Next on the gluten-free menu: green banana pasta?
Alternatively, pastas made with rice, corn or quinoa flours are safe options for people with celiac disease or other types of gluten intolerance. (Aizar Raldes, AFP/Getty Images)
Researchers from Brazil found most people with and without the intestinal condition — which interferes with the body's ability to process certain grains — liked the taste and texture of the alternative dinner option.
In people with celiac disease, which includes about one percent of Americans, the immune system reacts to gluten, a protein found in wheat, barley and rye. Eating foods with gluten damages the small intestine and keeps it from absorbing nutrients.
The only treatment for celiac disease is to go on a strict gluten-free diet, which means avoiding traditional breads, cereals and pastas.
Alternatively, pastas made with rice, corn or quinoa flours are safe options for people with celiac disease or other types of gluten intolerance.
But when cooked, those products tend to lose the elasticity of traditional pasta. And, they can cost a lot more.
"The challenge with gluten-free pastas is that they don't cook similarly to wheat pasta, they don't hold well," said Cynthia Kupper, a dietician and director of the Gluten Intolerance Group, a non-profit association that supports people with gluten intolerance.
She said she wouldn't serve those options at a dinner party. "It's going to either be brick-hard or mush by the time it's served. The nutritional quality is not that great either in most of these pastas."
Brazilian researchers wanted to see if pasta made with green banana flour — a cheap and easily produced alternative, they say — might be another possibility.
Raquel Botelho, a nutritionist from the University of Brasilia, and her colleagues used a test pasta made out of flour from dried ground bananas, egg whites, water and guar and xanthan gums, which add firmness and elasticity.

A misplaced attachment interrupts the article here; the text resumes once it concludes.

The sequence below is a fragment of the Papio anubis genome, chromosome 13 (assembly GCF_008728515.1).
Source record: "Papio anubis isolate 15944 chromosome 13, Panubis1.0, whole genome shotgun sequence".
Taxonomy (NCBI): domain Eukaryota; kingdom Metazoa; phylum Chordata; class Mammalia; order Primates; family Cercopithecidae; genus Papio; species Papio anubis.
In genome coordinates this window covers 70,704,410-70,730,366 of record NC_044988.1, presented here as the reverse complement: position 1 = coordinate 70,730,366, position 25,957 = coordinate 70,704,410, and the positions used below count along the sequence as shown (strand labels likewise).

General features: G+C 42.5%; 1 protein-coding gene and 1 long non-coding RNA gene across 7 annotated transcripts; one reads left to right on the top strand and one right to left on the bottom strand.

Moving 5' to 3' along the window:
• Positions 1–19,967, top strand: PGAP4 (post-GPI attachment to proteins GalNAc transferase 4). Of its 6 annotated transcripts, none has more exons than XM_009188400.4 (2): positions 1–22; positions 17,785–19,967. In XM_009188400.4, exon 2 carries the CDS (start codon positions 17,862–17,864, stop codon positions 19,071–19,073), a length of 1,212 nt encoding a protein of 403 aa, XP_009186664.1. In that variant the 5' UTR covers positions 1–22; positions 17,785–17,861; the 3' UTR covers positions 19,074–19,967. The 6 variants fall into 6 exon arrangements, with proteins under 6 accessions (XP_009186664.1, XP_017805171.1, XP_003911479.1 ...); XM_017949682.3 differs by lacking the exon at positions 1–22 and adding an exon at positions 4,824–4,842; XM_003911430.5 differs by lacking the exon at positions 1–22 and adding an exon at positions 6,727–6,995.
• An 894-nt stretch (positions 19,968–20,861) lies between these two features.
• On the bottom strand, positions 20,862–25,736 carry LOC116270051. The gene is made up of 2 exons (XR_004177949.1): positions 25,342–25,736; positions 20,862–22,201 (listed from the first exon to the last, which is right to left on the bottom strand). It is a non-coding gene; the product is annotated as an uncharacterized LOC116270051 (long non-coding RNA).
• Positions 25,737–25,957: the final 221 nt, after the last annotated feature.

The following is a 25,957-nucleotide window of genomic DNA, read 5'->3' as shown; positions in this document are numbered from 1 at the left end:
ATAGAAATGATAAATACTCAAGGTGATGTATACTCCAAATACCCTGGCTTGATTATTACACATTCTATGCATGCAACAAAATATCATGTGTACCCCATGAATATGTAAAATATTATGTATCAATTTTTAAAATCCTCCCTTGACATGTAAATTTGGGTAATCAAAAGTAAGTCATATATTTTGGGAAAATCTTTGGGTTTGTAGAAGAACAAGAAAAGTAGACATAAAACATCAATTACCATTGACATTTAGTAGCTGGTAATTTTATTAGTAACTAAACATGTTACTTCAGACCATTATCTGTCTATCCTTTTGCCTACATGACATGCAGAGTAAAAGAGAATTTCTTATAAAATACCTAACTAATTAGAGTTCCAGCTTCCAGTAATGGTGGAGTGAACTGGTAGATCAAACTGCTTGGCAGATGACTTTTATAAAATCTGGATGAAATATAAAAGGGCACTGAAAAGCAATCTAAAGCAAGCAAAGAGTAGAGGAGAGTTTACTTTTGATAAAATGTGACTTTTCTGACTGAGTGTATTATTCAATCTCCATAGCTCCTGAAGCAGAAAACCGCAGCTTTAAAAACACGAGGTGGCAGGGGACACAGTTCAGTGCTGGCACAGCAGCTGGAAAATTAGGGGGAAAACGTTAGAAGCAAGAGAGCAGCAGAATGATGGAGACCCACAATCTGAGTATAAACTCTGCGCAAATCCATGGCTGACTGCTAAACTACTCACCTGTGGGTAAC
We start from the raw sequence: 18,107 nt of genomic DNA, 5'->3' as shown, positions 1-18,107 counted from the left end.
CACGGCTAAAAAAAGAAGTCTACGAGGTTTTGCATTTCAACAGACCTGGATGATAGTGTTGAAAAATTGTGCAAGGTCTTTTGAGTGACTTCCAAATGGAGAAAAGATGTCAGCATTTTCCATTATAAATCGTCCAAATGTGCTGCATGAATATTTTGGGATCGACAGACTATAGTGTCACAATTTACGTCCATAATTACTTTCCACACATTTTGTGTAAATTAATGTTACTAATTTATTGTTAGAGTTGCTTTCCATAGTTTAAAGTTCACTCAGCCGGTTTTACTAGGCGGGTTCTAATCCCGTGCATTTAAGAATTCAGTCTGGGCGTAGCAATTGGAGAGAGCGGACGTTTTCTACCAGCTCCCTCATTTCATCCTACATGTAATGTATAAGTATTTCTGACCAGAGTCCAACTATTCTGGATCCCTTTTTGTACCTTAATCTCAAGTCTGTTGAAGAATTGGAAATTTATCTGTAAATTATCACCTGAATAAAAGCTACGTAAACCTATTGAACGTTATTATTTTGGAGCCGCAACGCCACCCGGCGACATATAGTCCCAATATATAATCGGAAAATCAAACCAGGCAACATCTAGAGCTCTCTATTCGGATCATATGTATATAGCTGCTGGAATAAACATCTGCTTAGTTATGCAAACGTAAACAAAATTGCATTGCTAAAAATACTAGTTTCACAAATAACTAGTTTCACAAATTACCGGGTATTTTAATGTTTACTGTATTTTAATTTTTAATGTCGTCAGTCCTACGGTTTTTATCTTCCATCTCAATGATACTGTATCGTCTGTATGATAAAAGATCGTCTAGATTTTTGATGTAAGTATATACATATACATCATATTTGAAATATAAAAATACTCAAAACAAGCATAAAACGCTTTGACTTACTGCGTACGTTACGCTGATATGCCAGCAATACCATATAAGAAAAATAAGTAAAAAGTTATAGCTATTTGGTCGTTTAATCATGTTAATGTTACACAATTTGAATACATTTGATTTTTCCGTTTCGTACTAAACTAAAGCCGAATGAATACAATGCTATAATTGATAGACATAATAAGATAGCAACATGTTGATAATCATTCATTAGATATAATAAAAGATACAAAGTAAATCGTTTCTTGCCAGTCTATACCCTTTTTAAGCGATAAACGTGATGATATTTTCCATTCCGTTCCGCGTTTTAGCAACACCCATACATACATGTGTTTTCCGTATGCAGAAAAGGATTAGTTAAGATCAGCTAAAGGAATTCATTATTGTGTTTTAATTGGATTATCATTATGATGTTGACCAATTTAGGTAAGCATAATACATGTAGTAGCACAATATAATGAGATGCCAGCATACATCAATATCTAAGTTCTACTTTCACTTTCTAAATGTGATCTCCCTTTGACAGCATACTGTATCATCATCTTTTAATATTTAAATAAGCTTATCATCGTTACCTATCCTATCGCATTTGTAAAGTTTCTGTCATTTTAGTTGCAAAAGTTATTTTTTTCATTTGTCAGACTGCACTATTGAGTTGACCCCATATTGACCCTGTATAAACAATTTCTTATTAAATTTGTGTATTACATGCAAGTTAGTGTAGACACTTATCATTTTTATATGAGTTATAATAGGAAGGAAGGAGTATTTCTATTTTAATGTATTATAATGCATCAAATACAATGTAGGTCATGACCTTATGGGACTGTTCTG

They fed the creation to 25 taste-testers with celiac disease and another 50 without the condition. The researchers also gave the non-celiac group a whole wheat pasta option, made from wheat flour and eggs, as a comparison meal.
More than four out of five celiac participants rated the green banana pasta as a six or higher on a nine-point scale.
That figure was lower for people who weren't gluten intolerant — about 60 percent gave the pasta a good rating. But they rated the green banana pasta the same as whole wheat pasta for flavor, aroma and appearance and liked the texture of the banana dish better, the research team reported in the Journal of the Academy of Nutrition and Dietetics.
And the banana product had fewer calories and less fat per serving than the whole wheat version.
Botelho said she and her colleagues are optimistic about the use of green banana flour outside of studies.
"Green banana has bioactive compounds and resistant starch that are good for intestine health. Usually celiac patients develop intestine problems if they don't follow the correct diet," she told Reuters Health in an email.
What's more, Botelho added, "We can use green banana flour to produce other products for celiac patients like bread, biscuits, pizza dough."
Kupper, who wasn't involved in the new study, said she was "intrigued" by the idea of using green banana flour to make gluten-free pasta.
"The nutritional value looks as goodâ¦ or better than wheat-based products," she told Reuters Health, adding that she'd still like to see more nutritional tests done, such as on the glycemic index of the pasta.
"What will be interesting to see is if they can take this out of the lab," and get a small company to try making it, Kupper said. "I think it's something that we need to explore."
SOURCE: http://bit.ly/LQbRrd Journal of the Academy of Nutrition and Dietetics, online June 21, 2012.